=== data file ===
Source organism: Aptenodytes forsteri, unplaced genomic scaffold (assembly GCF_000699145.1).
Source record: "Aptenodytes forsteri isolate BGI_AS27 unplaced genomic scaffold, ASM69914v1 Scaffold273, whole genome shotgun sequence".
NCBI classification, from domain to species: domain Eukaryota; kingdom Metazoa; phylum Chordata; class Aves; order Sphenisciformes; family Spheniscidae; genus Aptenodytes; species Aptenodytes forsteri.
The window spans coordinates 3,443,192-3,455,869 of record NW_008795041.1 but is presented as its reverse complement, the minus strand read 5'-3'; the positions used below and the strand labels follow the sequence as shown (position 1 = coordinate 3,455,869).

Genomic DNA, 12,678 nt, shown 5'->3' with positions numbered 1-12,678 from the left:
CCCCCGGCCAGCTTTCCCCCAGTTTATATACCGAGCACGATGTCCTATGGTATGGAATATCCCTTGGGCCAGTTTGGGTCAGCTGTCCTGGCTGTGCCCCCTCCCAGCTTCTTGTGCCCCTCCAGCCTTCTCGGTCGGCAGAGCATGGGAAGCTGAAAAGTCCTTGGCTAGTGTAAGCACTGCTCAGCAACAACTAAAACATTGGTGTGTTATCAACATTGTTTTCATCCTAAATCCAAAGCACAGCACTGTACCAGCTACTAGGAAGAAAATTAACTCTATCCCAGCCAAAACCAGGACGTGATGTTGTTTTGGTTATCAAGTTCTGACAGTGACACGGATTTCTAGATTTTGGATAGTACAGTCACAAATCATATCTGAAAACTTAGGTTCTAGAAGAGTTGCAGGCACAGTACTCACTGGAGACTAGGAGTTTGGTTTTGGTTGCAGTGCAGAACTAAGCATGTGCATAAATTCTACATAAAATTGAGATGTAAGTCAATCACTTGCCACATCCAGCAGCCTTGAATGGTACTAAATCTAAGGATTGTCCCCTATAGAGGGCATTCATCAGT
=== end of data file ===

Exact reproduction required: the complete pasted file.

Source organism: Aptenodytes forsteri, unplaced genomic scaffold (assembly GCF_000699145.1).
Source record: "Aptenodytes forsteri isolate BGI_AS27 unplaced genomic scaffold, ASM69914v1 Scaffold273, whole genome shotgun sequence".
NCBI classification, from domain to species: domain Eukaryota; kingdom Metazoa; phylum Chordata; class Aves; order Sphenisciformes; family Spheniscidae; genus Aptenodytes; species Aptenodytes forsteri.
The window spans coordinates 3,443,192-3,455,869 of record NW_008795041.1 but is presented as its reverse complement, the minus strand read 5'-3'; the positions used below and the strand labels follow the sequence as shown (position 1 = coordinate 3,455,869).

Genomic DNA, 12,678 nt, shown 5'->3' with positions numbered 1-12,678 from the left:
CCCCCGGCCAGCTTTCCCCCAGTTTATATACCGAGCACGATGTCCTATGGTATGGAATATCCCTTGGGCCAGTTTGGGTCAGCTGTCCTGGCTGTGCCCCCTCCCAGCTTCTTGTGCCCCTCCAGCCTTCTCGGTCGGCAGAGCATGGGAAGCTGAAAAGTCCTTGGCTAGTGTAAGCACTGCTCAGCAACAACTAAAACATTGGTGTGTTATCAACATTGTTTTCATCCTAAATCCAAAGCACAGCACTGTACCAGCTACTAGGAAGAAAATTAACTCTATCCCAGCCAAAACCAGGACGTGATGTTGTTTTGGTTATCAAGTTCTGACAGTGACACGGATTTCTAGATTTTGGATAGTACAGTCACAAATCATATCTGAAAACTTAGGTTCTAGAAGAGTTGCAGGCACAGTACTCACTGGAGACTAGGAGTTTGGTTTTGGTTGCAGTGCAGAACTAAGCATGTGCATAAATTCTACATAAAATTGAGATGTAAGTCAATCACTTGCCACATCCAGCAGCCTTGAATGGTACTAAATCTAAGGATTGTCCCCTATAGAGGGCATTCATCAGT